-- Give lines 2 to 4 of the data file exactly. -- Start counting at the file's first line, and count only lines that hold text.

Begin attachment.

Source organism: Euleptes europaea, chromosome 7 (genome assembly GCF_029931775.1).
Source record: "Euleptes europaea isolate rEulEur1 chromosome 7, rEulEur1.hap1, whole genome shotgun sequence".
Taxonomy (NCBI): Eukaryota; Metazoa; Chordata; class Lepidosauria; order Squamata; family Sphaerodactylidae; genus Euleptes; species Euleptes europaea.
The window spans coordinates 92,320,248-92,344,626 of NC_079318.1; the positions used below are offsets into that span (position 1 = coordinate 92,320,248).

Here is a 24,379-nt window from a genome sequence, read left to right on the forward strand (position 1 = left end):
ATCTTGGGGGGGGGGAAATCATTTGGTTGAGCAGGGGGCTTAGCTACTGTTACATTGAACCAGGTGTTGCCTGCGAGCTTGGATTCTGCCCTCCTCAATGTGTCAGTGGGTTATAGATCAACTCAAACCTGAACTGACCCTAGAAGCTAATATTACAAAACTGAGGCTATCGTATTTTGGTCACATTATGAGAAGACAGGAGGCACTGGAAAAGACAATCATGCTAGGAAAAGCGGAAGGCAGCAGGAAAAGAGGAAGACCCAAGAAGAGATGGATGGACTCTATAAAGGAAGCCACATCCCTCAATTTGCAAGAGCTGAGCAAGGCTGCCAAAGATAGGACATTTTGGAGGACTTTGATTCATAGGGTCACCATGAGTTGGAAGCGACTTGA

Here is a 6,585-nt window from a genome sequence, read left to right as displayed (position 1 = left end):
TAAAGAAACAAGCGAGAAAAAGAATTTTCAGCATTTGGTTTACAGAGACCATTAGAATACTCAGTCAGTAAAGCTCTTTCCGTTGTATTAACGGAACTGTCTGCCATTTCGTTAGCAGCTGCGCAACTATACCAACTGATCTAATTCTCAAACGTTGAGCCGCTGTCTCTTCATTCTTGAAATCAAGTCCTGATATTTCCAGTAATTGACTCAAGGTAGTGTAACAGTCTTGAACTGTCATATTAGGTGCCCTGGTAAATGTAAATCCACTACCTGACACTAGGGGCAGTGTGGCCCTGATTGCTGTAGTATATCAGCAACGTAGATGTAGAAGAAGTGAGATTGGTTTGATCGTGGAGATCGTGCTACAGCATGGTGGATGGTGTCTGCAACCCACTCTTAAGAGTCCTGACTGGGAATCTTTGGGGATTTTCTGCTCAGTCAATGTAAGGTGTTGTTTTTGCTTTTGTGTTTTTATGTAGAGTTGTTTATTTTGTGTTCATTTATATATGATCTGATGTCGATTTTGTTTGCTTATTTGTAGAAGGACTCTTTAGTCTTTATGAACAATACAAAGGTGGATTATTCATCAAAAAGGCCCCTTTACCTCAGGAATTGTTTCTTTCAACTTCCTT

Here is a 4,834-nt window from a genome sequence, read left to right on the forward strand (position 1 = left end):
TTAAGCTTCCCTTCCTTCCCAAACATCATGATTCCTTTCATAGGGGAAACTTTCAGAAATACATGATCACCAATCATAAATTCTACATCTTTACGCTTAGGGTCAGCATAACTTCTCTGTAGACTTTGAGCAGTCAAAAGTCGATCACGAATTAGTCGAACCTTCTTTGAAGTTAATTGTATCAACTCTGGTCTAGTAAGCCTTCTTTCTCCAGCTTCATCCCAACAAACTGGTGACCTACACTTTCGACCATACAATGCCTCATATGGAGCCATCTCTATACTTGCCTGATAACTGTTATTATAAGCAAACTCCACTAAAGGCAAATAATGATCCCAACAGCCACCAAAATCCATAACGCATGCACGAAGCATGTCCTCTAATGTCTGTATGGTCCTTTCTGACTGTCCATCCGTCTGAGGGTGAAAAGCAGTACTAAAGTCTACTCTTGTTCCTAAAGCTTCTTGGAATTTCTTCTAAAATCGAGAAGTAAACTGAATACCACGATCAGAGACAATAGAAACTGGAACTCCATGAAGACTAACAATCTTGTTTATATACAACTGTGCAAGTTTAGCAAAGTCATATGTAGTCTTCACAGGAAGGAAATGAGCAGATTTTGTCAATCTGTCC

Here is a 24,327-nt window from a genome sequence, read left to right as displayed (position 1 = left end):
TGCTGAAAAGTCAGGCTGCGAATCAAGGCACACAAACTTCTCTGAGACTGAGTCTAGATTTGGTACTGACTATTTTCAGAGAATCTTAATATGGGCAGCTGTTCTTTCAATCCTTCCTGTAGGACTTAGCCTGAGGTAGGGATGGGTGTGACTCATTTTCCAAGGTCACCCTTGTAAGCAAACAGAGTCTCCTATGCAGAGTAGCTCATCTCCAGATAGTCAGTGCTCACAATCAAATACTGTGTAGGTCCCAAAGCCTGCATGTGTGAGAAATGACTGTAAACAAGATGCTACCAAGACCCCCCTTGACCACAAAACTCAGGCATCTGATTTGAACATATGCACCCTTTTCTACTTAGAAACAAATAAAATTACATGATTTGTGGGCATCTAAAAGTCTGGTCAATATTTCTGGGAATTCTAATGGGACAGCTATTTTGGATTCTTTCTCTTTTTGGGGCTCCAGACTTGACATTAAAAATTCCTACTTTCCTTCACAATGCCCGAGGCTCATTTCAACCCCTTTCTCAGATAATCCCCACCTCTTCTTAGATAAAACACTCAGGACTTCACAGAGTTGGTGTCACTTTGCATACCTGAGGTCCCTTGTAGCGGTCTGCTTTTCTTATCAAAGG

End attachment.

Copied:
Source record: "Euleptes europaea isolate rEulEur1 chromosome 7, rEulEur1.hap1, whole genome shotgun sequence".
Taxonomy (NCBI): Eukaryota; Metazoa; Chordata; class Lepidosauria; order Squamata; family Sphaerodactylidae; genus Euleptes; species Euleptes europaea.
The window spans coordinates 92,320,248-92,344,626 of NC_079318.1; the positions used below are offsets into that span (position 1 = coordinate 92,320,248).